DLL stands for "Dynamic Link Library". Though there are different explanations given from Microsoft, this one could be the better one:
"A Dynamic Link Library (DLL) is a file of code containing functions that can be called from other executable code (either an application or another DLL). Programmers use DLLs to provide code that they can reuse and to parcel out distinct jobs. Unlike an executable (EXE) file, a DLL cannot be directly run. DLLs must be called from other code that is already executing."
To edit DLL files is not as easy as you think. They are written in many languages, such as C, C++, C#, Delphi, Visual Basic, Visual Basic.Net, and so forth. So you are required a bit of computer professional skills when editing it.
• You attempt to hack it to do something other than what it was intended to do.
• You want to extract Icons from the DLLs.
• You want to reverse engineer an application.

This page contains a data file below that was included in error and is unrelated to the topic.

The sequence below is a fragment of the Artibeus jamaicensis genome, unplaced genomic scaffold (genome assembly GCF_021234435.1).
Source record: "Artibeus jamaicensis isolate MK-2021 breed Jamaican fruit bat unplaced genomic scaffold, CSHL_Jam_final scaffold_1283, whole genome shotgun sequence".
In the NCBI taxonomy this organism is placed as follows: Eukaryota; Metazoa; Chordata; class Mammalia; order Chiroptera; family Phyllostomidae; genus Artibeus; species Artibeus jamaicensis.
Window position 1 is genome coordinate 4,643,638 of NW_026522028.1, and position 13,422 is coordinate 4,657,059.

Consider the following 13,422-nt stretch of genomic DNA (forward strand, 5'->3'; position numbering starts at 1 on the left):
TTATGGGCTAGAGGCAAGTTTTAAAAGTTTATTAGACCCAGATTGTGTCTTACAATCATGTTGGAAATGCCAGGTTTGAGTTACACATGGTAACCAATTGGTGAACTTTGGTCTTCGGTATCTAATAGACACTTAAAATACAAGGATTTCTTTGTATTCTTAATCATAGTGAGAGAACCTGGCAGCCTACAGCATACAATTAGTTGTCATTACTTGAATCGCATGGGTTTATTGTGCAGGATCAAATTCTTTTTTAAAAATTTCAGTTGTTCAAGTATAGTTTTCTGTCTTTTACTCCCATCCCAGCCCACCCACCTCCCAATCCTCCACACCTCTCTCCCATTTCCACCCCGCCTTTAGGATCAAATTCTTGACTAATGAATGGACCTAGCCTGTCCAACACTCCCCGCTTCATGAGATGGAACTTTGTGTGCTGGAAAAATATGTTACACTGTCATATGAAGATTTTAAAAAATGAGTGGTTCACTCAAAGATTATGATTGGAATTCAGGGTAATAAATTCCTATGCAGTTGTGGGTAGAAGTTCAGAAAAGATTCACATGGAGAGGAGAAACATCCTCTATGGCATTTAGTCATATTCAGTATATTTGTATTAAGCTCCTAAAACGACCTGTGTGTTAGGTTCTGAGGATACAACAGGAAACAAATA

• You are a geek and want to see what it looks like inside.
If you have the reason as above, you can try to edit the DLL file, or you are not supposed to do so. And you'd better ask technicians for help or use professional and easy DLL file editor if you are a computer newbie.
There are different ways to edit DLL files. You can download a DLL editor freeware, or get a DLL resource editor, here I strongly recommend you edit DLL files with a program named "Resource Hacker", which is a free and trustworthy DLL editing tool. You can easily download this program from the Internet.
Launch Visual Studio and go to File > Open. Go to the .dll or .exe file you are trying to open, and before clicking Open.
Now you'll be at a screen that has all of the available resources to you. You can edit the DLL file in the window and then save it.
Note: Once the DLL file is edited and you decide to recover the original file with the new one, there might be some errors when running the program that contains this DLL file. We highly suggest you save the DLL file as a new and think carefully before editing the DLL file.